The Great Sichuan Earthquake

(This was written before I had this blog, and is posted here retroactively approximately when it was written.)

Pain is personal.  There is little more intimate than seeing a person, or a people, at a time of great loss.  It was thus a unique and moving experience to be a guest in China during their greatest natural disaster in decades, and the first to be experienced by the whole of the people openly and immediately.

Every disaster hits differently, and this one is defined by the thousands upon thousands of children buried under the remains of their school buildings.  The earthquake hit at 2:28PM.  How many children were thinking of home?  How many parents at home awaited their return?  Because of China's one-child policy, nearly every one of those children was someone's only child.  And they did not come home.

Exactly one week after the earthquake hit, at 2:28, a three minute national remembrance was held.  I was scheduled to give a talk in front of a large audience in Nanjing at 2:30.  So I found myself in the unexpected position of facing a room full of people whose language I do not speak while they and I and all around us a nation of 1.3 billion people came to a complete standstill.  Cars on the freeway, trains on their tracks, people and bicycles, everything everywhere stopped, while in our room we stood with heads bowed.

After something like that you can't just launch into a speech about how great your software is.  So I told them how I walk my children to school every morning, then return home thinking that nothing is more important than seeing them safe at the end of the day.  No one who has done that can look at a picture of a dusty backpack or a tiny hand emerging from those hard stones and not think, she could have been mine.  The stones are so hard against her skin.  She could have been mine.

This is China's 9/11, with twenty five times the dead.  The similarity is not in the event, but in how the country has responded to it emotionally.  Construction companies, unasked, rushed heavy equipment to the scene.  People set up drives to collect money, tents, shovels, anything they thought might help. Anything they had to give.  On busy streets in Shanghai we walked past piles of donated supplies being loaded onto trucks, and I held my daughter's hand tighter.  The television was all earthquake all the time. China has had many disasters, many national tragedies, but never a shared experience like this.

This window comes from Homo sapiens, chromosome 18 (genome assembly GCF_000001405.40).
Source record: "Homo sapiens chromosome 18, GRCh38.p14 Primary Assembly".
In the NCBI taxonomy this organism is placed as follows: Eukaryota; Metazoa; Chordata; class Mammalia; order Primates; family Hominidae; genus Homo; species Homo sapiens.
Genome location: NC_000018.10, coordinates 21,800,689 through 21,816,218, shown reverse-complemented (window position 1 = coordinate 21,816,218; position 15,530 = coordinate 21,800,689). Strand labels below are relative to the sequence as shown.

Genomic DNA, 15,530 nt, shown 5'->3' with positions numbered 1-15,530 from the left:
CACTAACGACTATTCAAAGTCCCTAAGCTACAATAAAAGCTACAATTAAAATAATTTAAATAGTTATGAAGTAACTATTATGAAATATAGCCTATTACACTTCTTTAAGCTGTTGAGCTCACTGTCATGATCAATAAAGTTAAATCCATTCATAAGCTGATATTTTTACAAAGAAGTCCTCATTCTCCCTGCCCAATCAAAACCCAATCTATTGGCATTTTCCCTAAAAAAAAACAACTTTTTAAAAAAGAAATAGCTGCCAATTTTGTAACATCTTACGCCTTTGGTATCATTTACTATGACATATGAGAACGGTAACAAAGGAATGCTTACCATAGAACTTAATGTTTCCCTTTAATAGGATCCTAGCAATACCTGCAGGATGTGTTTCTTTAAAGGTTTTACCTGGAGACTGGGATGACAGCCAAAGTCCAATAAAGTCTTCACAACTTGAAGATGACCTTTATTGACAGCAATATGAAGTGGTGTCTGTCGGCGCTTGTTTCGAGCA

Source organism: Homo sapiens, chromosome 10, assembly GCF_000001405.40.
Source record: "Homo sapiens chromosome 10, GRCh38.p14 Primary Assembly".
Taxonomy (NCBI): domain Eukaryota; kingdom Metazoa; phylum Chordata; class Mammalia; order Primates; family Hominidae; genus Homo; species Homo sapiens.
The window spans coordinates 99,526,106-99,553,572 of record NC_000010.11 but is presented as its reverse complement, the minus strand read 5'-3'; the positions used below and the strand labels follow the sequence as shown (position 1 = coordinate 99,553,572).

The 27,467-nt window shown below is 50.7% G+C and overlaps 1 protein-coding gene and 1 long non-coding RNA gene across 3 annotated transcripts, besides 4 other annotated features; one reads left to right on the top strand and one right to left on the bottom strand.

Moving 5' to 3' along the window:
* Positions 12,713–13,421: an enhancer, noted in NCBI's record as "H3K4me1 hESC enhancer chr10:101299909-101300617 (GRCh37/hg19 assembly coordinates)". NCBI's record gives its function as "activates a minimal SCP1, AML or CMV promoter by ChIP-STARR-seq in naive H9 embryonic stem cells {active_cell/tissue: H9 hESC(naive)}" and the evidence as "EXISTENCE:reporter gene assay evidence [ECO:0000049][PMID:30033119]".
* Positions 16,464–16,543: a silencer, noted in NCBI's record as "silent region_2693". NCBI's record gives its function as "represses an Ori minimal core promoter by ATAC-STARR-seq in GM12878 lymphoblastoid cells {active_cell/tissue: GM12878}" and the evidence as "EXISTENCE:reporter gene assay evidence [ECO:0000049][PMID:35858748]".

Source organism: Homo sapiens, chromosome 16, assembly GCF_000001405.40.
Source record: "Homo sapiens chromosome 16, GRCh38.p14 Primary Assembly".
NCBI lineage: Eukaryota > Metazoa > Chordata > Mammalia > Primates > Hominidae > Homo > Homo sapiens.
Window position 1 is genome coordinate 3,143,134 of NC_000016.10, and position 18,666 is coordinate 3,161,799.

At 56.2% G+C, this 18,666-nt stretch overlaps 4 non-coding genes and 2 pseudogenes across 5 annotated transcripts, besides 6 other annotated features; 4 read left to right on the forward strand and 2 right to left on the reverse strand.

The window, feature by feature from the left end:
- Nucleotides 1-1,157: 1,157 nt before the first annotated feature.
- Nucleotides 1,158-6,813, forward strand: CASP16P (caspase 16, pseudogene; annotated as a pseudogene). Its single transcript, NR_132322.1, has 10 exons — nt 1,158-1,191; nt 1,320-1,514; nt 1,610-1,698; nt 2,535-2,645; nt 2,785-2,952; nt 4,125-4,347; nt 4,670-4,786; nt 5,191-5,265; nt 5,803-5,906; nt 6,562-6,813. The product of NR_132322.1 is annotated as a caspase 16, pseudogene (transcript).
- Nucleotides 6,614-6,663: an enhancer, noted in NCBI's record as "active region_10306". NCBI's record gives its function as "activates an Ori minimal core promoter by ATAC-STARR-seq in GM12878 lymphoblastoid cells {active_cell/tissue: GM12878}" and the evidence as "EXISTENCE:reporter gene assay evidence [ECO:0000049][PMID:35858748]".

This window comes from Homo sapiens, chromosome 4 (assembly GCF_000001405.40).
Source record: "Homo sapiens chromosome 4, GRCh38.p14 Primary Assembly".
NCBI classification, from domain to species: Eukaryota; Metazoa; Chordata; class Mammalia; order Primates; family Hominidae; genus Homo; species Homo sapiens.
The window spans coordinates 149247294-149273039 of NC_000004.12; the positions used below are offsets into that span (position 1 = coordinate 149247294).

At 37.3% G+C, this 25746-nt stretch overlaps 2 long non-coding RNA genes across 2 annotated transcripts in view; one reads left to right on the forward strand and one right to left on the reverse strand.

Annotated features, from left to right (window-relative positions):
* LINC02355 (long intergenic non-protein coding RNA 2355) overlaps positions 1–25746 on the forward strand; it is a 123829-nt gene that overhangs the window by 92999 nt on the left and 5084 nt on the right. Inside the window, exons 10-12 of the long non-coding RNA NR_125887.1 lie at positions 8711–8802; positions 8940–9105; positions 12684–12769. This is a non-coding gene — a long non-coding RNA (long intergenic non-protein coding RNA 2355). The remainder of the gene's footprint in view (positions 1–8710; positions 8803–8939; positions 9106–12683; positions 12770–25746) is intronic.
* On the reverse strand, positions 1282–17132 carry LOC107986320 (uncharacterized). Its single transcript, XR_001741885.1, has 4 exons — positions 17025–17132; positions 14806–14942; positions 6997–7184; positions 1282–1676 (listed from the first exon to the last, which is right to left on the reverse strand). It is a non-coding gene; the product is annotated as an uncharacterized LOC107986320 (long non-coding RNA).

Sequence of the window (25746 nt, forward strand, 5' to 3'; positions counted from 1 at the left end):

Changes that have been building for decades may come to a head over the earthquake and the Olympics that are following fast on its heels.  We're told that local officials, in what can only be described as a knee-jerk reaction, started going through the motions of denial and coverup.  But then the first TV station showed up.  Soon the other stations scrambled, realizing they were being scooped, and by the next day the notion of a coverup was rendered ludicrous by a public that has had a taste of real news reporting.  The government wisely decided to go the other way, and within hours the Prime Minister and the President arrived to stand in front of piles of rubble and look concerned in that special way politicians the world over have perfected.

It worked.  People are proud of what their government has done, and China will never be the same.  Next time there's a major news event the knee-jerk reaction will be different.  A lesson on the value of openness has been learned, a step in the direction of public accountability taken, civil society reinforced.

We read about Chinese anger over protests around the Olympic torch. Many Chinese genuinely don't understand and don't like the fact that in the West the Olympics are being turned into an opportunity to criticize their government.  I think I finally understand this now.

Of course Tibet and Darfur are important issues, and of course the Chinese government is behaving badly with respect to them.  But this has about as much to do with the lives and opinions of the average Chinese citizen as the Bush administration's failed policies have to do with the lives and opinions of the average American citizen.  Never confuse a government with its people.

China has been changing more rapidly and on a larger scale and in more ways than any country ever has.  And the people here are trying so hard.

Think about it from their point of view.  They have been working their fingers to the bone putting together a modern world-class country, and just when the Olympics give them a great opportunity to show it off to the world, a bunch of damned politicians go and ruin the whole thing.  They think: Couldn't people just forget all that politics and look at what we've been able to do?  Please, just look at the fine buildings and smooth roads, the green parks and modern factories, the strong schools and bright children. We've worked so very hard to build this place and all you want to talk about is what?  Politics?

People are in a grieving process not only for the earthquake but also for the lost hope that the Olympics would be a clean and brilliant coming out party.  They are angry because they are hurt.  And at the risk of stepping into a minefield, I think these fine people, wounded by great tragedy, deserve, maybe need, a joyous Olympic celebration.

Yes, there are things here, in politics and the environment, in finance and freedom, that need work.  A lot of work.  It's hard to build a country, and it's never been done in a pretty way, not ever, not anywhere.  Over all this we can worry tomorrow.

For now we should give them time, be civil in disagreements, cry with them for their dead, and when it's time to live again, let them have their Olympic party and share their joy in all that is bright and beautiful.